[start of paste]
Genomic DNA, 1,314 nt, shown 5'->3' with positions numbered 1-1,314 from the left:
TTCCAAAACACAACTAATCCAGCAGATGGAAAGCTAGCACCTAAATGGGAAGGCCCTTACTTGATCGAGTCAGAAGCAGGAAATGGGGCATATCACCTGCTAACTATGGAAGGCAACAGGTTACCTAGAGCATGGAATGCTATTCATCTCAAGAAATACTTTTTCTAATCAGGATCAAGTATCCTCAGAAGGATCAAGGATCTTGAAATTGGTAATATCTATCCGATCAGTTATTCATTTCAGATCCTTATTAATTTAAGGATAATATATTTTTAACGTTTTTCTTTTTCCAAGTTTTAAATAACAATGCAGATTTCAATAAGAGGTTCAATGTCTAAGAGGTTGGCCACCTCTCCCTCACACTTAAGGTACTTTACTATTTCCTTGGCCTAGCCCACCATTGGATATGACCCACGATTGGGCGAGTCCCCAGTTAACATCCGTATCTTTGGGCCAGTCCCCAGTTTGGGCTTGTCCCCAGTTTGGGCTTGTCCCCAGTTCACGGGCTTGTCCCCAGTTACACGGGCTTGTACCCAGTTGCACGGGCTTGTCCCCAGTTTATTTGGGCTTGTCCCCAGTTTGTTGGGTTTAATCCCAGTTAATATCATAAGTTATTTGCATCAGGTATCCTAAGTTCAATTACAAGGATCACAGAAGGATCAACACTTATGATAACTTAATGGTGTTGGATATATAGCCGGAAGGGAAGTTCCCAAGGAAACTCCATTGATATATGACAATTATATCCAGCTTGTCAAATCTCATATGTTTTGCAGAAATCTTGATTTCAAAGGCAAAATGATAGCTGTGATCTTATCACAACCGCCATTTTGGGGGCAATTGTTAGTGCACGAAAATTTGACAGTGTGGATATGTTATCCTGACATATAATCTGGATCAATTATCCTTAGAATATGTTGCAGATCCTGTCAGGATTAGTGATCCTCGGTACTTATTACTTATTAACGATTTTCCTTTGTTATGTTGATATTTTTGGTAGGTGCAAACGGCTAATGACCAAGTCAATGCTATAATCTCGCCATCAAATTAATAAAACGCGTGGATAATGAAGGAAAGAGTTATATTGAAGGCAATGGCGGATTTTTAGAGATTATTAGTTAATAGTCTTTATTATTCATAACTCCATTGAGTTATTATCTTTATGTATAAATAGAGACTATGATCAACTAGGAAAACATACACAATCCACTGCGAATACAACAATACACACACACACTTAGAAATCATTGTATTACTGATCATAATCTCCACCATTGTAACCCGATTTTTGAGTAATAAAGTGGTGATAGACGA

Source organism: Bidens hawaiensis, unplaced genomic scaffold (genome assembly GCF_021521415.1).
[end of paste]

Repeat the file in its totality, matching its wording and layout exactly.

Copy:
Genomic DNA, 1,314 nt, shown 5'->3' with positions numbered 1-1,314 from the left:
TTCCAAAACACAACTAATCCAGCAGATGGAAAGCTAGCACCTAAATGGGAAGGCCCTTACTTGATCGAGTCAGAAGCAGGAAATGGGGCATATCACCTGCTAACTATGGAAGGCAACAGGTTACCTAGAGCATGGAATGCTATTCATCTCAAGAAATACTTTTTCTAATCAGGATCAAGTATCCTCAGAAGGATCAAGGATCTTGAAATTGGTAATATCTATCCGATCAGTTATTCATTTCAGATCCTTATTAATTTAAGGATAATATATTTTTAACGTTTTTCTTTTTCCAAGTTTTAAATAACAATGCAGATTTCAATAAGAGGTTCAATGTCTAAGAGGTTGGCCACCTCTCCCTCACACTTAAGGTACTTTACTATTTCCTTGGCCTAGCCCACCATTGGATATGACCCACGATTGGGCGAGTCCCCAGTTAACATCCGTATCTTTGGGCCAGTCCCCAGTTTGGGCTTGTCCCCAGTTTGGGCTTGTCCCCAGTTCACGGGCTTGTCCCCAGTTACACGGGCTTGTACCCAGTTGCACGGGCTTGTCCCCAGTTTATTTGGGCTTGTCCCCAGTTTGTTGGGTTTAATCCCAGTTAATATCATAAGTTATTTGCATCAGGTATCCTAAGTTCAATTACAAGGATCACAGAAGGATCAACACTTATGATAACTTAATGGTGTTGGATATATAGCCGGAAGGGAAGTTCCCAAGGAAACTCCATTGATATATGACAATTATATCCAGCTTGTCAAATCTCATATGTTTTGCAGAAATCTTGATTTCAAAGGCAAAATGATAGCTGTGATCTTATCACAACCGCCATTTTGGGGGCAATTGTTAGTGCACGAAAATTTGACAGTGTGGATATGTTATCCTGACATATAATCTGGATCAATTATCCTTAGAATATGTTGCAGATCCTGTCAGGATTAGTGATCCTCGGTACTTATTACTTATTAACGATTTTCCTTTGTTATGTTGATATTTTTGGTAGGTGCAAACGGCTAATGACCAAGTCAATGCTATAATCTCGCCATCAAATTAATAAAACGCGTGGATAATGAAGGAAAGAGTTATATTGAAGGCAATGGCGGATTTTTAGAGATTATTAGTTAATAGTCTTTATTATTCATAACTCCATTGAGTTATTATCTTTATGTATAAATAGAGACTATGATCAACTAGGAAAACATACACAATCCACTGCGAATACAACAATACACACACACACTTAGAAATCATTGTATTACTGATCATAATCTCCACCATTGTAACCCGATTTTTGAGTAATAAAGTGGTGATAGACGA

Source organism: Bidens hawaiensis, unplaced genomic scaffold (genome assembly GCF_021521415.1).